Dyson's Halo headset prototype
Dyson turns 21 today, and as a treat to its fans the British firm has revealed a duo of products that it designed but never actually built – including a Google Glass-style wearable HUD conceived back in 2001.
Dubbed Dyson Halo, the headset featured a full colour 3D HUD that overlaid visual cues on your surroundings. In other words, a very early augmented reality device. Two mirrors, two monitors and a prism projected a 10in translucent image that appeared to float a metre in front of the wearer and showed a series of app icons, very much like today’s smartphones. A projected keyboard could be made to appear on any flat surface, allowing the user to type messages and notes.
READ MORE: My Gadget Life: James Dyson
A 2003 sketch showing Dyson's Halo concept
It linked directly to a computer that was carried in the user’s pocket and featured a Siri-style personal assistant that understood basic voice commands and could read emails to the wearer via headphones. Finger tracking was also supported.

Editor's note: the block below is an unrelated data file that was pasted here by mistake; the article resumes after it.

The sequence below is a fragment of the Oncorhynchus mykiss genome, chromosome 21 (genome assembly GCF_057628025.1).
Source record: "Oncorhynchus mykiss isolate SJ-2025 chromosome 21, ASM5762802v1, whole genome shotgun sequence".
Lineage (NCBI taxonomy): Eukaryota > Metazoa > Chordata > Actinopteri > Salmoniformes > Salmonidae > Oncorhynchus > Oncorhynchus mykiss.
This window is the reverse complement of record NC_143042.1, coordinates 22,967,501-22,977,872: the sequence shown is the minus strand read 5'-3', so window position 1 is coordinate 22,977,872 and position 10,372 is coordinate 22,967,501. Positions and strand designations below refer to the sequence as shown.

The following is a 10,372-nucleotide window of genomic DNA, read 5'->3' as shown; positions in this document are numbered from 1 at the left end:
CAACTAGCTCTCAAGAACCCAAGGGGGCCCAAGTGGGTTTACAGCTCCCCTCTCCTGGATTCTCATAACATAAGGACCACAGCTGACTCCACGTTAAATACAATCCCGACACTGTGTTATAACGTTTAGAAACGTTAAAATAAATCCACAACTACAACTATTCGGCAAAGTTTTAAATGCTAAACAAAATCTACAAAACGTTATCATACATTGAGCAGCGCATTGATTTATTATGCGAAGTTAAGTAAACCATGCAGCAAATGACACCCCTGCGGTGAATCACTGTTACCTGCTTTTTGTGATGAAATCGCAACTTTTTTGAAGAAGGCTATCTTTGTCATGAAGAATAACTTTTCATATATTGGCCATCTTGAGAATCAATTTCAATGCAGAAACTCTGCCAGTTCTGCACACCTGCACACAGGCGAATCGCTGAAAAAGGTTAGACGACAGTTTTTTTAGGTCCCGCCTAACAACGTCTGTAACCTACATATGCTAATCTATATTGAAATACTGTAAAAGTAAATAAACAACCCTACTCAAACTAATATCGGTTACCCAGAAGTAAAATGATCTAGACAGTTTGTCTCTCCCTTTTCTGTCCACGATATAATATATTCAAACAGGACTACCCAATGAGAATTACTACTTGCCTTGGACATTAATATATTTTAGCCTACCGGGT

It sounds like a truly groundbreaking device, especially as it would have been released 10 years ahead of Google Glass (which, let’s not forget, is still yet to go on general sale in the UK). Sadly, after three years working on it, Dyson scrapped the Halo project in order to focus on expanding its US business – although the company says that elements of its design and technology are being used in research for future projects.
Dyson's fuel cell and digital motor setup
Also on the “almost” list was a lightweight, compact fuel cell and digital motor combination that could power small products (this may yet come to fruition), as well as a “Diesel Trap” that could filter out harmful particles from a diesel engine and stop them getting into the atmosphere.
Dyson recently announced a £250 (S$526) million expansion plan that will see a new R&D facility opened in 2016 and a doubling in the firm’s development budget. So we can expect plenty more game-changing products to be dreamt up – and hopefully they’ll all make it to the market at some point.